Tarte Flambée

Pizza stone or two sheet pans
Stand mixer with dough hook attachment
Large bowl
Large skillet


Place pizza stone or an overturned sheet pan on the middle rack of the oven and heat to 475ºF.


Make the dough: Combine yeast, flour, salt, water and oil in a stand mixer with a dough hook attachment. Run on medium speed till a soft ball forms, about two minutes. Place on a lightly floured surface and knead for a few seconds to form a uniform ball. Place into a lightly oiled bowl, cover with a damp kitchen towel, and place in an area about 70ºF for an hour to rise and double in size.


Make the topping: Heat a large skillet over medium-low heat. Add bacon and cook until it starts to render its fat, about 4 minutes. Add the onion and cook until wilted, about 2 additional minutes. You are looking to only give the bacon and onion a head start before it hits the oven. Remove from heat.


In a medium bowl, whisk fromage blanc, nutmeg, salt, and pepper.


To Assemble: Turn the dough onto a floured surface and divide in half. Roll each to a 12-inch diameter. Let dough rest for another ten minutes.


Place dough rounds on heated pizza stone or sheet pans. Spread half of the cheese over each dough round. Top each with half of the bacon/onion mixture. Bake for 13 to 15 minutes until onions and dough are browned.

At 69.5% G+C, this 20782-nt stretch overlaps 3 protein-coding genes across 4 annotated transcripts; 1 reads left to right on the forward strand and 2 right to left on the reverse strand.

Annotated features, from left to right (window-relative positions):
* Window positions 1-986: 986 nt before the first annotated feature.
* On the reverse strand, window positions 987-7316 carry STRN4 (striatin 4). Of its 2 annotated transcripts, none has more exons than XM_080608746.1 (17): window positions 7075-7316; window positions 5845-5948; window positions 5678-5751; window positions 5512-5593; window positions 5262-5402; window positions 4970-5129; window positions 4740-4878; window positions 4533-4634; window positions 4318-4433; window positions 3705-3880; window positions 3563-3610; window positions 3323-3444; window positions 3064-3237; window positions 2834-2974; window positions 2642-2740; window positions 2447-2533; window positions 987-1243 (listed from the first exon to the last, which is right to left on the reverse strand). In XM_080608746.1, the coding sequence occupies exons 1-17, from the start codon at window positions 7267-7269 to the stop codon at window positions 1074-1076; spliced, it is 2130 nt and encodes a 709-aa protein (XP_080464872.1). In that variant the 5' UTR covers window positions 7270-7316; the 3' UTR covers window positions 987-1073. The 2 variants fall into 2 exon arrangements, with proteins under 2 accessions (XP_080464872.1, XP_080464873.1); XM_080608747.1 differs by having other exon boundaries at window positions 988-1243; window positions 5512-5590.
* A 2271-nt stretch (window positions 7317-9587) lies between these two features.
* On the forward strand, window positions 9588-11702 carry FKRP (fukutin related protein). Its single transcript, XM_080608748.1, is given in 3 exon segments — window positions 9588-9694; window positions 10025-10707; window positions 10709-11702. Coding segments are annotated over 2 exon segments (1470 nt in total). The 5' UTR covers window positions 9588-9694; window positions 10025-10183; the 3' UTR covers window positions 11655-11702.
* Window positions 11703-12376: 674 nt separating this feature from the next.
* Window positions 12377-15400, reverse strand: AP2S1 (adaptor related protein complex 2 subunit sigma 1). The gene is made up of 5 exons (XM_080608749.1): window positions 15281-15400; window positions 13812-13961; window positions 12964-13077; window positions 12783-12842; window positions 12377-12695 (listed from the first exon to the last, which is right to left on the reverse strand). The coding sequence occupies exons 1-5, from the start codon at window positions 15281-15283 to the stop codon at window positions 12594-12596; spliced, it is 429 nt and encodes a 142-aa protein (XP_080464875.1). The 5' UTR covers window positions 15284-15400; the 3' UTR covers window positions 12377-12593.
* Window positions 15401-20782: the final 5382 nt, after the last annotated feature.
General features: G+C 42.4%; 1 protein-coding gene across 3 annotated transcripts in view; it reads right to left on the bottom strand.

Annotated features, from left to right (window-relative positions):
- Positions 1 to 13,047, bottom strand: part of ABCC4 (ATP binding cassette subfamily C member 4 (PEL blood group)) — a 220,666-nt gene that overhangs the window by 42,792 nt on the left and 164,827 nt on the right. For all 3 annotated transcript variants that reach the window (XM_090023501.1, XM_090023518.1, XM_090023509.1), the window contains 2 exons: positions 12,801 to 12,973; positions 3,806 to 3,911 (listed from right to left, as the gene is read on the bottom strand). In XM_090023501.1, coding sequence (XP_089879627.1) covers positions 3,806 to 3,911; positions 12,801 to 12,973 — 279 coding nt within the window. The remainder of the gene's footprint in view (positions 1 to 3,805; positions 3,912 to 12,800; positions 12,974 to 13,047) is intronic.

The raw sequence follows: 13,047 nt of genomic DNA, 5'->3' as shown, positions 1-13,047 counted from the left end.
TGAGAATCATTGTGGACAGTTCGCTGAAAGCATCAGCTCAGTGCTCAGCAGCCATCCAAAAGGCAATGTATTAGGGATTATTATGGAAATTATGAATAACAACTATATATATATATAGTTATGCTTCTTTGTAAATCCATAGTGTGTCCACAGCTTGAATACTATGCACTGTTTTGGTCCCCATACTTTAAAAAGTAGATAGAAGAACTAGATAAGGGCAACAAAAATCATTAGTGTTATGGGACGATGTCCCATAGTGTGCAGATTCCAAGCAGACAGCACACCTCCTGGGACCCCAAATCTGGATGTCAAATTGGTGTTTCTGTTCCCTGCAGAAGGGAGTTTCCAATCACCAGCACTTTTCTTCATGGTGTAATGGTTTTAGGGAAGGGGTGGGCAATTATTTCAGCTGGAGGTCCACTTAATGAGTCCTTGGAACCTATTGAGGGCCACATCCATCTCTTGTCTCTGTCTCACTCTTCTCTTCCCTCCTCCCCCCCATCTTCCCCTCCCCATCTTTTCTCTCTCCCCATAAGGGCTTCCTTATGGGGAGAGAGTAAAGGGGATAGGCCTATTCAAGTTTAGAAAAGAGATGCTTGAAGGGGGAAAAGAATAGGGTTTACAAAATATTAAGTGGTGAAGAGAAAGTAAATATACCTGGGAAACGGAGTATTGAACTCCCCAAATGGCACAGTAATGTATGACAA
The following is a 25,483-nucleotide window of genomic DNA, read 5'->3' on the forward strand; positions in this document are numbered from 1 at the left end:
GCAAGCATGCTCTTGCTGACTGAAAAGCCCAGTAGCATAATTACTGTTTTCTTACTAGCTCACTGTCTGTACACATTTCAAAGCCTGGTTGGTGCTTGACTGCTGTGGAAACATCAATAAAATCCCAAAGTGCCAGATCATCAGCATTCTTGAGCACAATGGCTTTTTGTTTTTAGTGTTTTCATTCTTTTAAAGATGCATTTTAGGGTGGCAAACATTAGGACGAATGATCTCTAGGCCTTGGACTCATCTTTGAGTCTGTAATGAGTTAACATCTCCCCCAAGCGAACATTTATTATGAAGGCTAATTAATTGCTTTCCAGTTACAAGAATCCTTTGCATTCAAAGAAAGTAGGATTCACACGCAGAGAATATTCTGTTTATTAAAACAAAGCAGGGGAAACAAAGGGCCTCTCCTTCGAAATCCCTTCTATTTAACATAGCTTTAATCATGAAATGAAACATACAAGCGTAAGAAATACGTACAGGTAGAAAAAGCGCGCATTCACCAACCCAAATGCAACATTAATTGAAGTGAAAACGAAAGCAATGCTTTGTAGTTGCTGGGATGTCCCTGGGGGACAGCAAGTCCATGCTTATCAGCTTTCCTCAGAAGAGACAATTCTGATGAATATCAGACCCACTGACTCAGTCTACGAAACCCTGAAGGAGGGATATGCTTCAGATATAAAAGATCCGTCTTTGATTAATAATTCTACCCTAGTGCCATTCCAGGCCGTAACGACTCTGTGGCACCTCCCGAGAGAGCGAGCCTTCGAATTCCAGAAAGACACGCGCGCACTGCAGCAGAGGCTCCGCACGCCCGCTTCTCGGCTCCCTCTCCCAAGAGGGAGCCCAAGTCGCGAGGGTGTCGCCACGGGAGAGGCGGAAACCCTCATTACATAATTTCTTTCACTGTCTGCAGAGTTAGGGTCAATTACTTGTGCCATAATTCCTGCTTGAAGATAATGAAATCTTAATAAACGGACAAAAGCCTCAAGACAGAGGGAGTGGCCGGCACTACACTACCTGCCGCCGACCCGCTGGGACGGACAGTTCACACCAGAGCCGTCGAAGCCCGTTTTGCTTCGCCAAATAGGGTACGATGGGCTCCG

Serve warm.
Dough Ingredients
  • 1 teaspoon fast-acting/instant or rapid-rise yeast 400 grams (14 ounces or about 3 cups) all-purpose flour, plus more as needed
  • 1 ½ teaspoon Kosher salt
  • 1 cup water
  • 2 tablespoons olive oil plus more, about a teaspoon, to coat the proofing bowl
Topping Ingredients
  • 8 ounces (four strips) of thick-sliced bacon, sliced into batons
  • 1 medium red onion, sliced thin
  • 16 ounces fromage blanc [see note in Cook’s Notes]
  • Pinch of nutmeg
  • 1 teaspoon salt
  • Fresh cracked white pepper

Cook's Notes

Alsace sits on the border of France and Germany and its history, food, and wine have been influenced by both.  It is the home to Tarte Flambée, also known as Flammekueche and Flammkuechen, depending on with which dialect you identify. Or, just call it a Franco-German pizza. Labels aside, it is super tasty.

Friends, neighbors, and passers-by have benefited from the abundant spoils, as I have made a few of these tartes the past few days, testing the dough recipe. This is a yeasted dough; however, you can also use a starter to make a focaccia-ish dough as well.

Jeff and I have been living high-on-the-hog, enjoying these tartes flambées with a little Chardonnay.

Makes two Tartes Flambées

Note: Fromage blanc may be hard to find. A useable substitution is half crème fraîche and half ricotta.